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Celebrating 100 years of women’s right to vote Posted On 18 April 2018

This year marks 100 years since women got the right to vote. Here we take a look at how the change came about

On 6th February 2018, it was the centenary anniversary of the Representation of the People Act. The legislation granted some, but not all, women in the UK the right to vote and while it marked an important beginning of a process, it was far from perfect.

The Act itself gave females the right to vote, but only if they were over the age of 30, owned property, were a member or married to a member of the Local Government Register, or were a graduate in a university constituency – making it restrictive and selective.

However, credit must be given to the fact that the act helped to dramatically change the face of the electorate as according to the electoral register of the time, in spite of those limitations, the female proportion shot up to 43 per cent. Perhaps most significantly, it paved the way for the Equal Franchise Act a decade later: an extension of the Act from 1918, which gave all women over the age of 21 the right to vote, whether they were property owners or not.

How did the Act come into force?

The political reform of 1918 and 1928 came as a result of the Suffragette movement that was led by Emmeline Pankhurst, a British political activist. Fellow suffragette, Emily Davison, was knocked down by the King’s horse at Epsom Derby on 4th June 1913.

The campaigner for women’s right to vote died of her injuries four days later. Opinion is still divided over whether she meant to die on derby day or whether she was simply trying to disrupt the race to draw attention to the suffragettes’ cause. Several theories have been put forward, including accident, suicide, or an attempt to pin a suffragette banner to the king’s horse, although none has ever been proven.

However, despite the introduction of the Representation of the People Act, it took several other pieces of legislation in order for real social reform to be achieved in the UK, theoretically granting women rights on par with those enjoyed by men.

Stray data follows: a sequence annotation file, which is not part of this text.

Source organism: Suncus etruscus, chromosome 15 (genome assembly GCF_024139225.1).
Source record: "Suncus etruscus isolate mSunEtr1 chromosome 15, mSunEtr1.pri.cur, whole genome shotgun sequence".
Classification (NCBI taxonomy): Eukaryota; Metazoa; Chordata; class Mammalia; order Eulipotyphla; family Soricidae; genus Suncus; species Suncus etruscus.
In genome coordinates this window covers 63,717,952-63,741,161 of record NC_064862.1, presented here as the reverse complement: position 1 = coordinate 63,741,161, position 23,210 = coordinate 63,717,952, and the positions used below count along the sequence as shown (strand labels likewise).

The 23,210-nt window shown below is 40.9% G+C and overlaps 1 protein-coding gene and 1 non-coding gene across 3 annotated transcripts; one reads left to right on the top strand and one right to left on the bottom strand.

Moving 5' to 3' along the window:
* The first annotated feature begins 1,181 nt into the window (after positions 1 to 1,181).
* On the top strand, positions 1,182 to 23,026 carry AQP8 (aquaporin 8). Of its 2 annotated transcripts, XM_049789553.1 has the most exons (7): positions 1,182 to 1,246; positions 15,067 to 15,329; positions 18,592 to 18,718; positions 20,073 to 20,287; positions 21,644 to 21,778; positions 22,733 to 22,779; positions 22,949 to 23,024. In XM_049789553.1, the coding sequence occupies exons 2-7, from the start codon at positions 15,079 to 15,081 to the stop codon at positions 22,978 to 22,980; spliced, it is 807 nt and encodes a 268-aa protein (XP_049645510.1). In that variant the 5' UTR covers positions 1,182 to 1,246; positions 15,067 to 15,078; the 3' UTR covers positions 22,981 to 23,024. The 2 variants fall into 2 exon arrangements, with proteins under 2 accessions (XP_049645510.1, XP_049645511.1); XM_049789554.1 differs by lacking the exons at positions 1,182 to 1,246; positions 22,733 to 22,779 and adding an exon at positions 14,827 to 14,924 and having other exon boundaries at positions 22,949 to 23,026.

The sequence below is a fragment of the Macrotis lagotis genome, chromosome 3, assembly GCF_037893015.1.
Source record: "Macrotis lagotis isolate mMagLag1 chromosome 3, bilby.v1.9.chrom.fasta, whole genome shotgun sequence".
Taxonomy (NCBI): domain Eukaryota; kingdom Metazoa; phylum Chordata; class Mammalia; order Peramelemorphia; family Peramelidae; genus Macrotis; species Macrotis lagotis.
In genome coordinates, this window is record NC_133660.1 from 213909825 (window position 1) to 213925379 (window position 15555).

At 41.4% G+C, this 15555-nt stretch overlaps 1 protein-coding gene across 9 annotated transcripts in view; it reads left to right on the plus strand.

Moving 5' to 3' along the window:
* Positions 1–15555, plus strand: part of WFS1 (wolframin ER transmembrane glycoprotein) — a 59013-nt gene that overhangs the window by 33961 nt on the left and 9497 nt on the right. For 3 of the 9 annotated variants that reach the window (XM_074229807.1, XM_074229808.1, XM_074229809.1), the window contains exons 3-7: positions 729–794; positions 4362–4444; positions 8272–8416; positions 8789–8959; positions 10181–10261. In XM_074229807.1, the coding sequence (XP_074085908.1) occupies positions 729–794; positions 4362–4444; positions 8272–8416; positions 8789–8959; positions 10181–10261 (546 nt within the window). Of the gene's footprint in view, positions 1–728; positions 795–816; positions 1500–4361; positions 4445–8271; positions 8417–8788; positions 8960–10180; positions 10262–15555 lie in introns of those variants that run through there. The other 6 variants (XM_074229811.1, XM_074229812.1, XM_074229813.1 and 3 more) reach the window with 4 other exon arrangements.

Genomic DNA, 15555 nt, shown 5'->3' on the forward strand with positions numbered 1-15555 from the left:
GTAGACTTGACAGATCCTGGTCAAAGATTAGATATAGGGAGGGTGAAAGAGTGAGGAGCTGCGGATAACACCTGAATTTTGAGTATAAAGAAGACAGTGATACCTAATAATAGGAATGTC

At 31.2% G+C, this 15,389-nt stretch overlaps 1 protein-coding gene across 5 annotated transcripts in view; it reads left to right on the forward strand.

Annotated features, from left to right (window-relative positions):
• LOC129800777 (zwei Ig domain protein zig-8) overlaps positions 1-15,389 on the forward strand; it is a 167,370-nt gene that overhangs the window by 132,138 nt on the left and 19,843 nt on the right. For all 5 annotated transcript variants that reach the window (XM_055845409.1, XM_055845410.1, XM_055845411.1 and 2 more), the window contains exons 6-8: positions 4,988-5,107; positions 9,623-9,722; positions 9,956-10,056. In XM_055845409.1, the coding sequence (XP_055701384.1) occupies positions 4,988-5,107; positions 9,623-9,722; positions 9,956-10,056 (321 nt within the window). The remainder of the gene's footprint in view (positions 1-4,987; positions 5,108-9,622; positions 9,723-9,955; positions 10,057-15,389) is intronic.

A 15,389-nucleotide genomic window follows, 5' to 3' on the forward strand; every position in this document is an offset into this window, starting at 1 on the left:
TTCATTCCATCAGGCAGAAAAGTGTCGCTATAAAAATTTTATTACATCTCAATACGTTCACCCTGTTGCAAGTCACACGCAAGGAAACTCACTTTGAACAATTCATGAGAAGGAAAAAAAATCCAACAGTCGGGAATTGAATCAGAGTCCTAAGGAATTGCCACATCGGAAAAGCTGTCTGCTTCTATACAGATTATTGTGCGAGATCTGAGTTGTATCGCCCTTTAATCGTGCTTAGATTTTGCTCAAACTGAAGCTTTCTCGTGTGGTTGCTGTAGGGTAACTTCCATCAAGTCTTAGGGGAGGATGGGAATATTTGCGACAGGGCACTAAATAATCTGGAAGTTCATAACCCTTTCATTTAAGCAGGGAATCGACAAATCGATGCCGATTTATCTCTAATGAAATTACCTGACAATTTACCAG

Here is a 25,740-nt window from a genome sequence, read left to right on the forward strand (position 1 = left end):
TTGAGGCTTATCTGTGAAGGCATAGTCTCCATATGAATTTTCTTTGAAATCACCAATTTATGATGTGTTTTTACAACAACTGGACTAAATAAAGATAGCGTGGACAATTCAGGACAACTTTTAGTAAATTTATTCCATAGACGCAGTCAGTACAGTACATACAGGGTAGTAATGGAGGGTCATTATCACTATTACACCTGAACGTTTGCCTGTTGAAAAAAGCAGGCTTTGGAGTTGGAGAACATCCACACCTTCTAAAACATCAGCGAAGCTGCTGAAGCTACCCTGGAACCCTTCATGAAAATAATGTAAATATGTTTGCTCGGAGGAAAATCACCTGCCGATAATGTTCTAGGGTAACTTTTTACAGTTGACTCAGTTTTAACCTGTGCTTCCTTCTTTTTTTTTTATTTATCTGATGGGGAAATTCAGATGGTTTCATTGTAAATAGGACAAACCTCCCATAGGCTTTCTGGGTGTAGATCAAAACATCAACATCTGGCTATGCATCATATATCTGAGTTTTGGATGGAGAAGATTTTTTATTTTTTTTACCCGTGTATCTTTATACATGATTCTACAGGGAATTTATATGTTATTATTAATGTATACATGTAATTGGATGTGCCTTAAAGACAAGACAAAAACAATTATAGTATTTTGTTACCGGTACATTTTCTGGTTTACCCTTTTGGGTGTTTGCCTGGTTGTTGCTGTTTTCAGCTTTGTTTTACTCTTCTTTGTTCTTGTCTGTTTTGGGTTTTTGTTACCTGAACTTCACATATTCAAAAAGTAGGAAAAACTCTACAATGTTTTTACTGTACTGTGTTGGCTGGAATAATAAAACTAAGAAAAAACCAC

The Sex Disqualification (Removal) Act of 1919 stipulated that nobody could be disqualified from performing a public function, or from holding a civil or judicial office or post, because of their gender. But it wasn’t until the Matrimonial Causes Act of 1937 that women were given the same rights to divorce their husbands as the rights men had to divorce their wives.

In addition, women in the UK had to wait until 1970 for the government to introduce the Equal Pay Act, which made it illegal for employers to treat men and women doing an equivalent role differently when it comes to pay. However, despite these changes to law, even today there is still a widespread concern about unequal pay between men and women, with the spotlight having recently been on the BBC who had to publish the salaries of their highest paid actors and presenters.

As a result, all organisations in the country employing at least 250 people have to publish the gender pay gap of their company for all four quartiles of their workforce.

Did you know?

The first countries to grant women the vote in 1918 include Ireland and Azerbaijan

In the UK, only women over 30 who owned a property or had a university education were allowed to vote

Women didn’t gain the right to vote in Switzerland until February 1971, making it one of the last developed countries to adopt women’s unconditional suffrage

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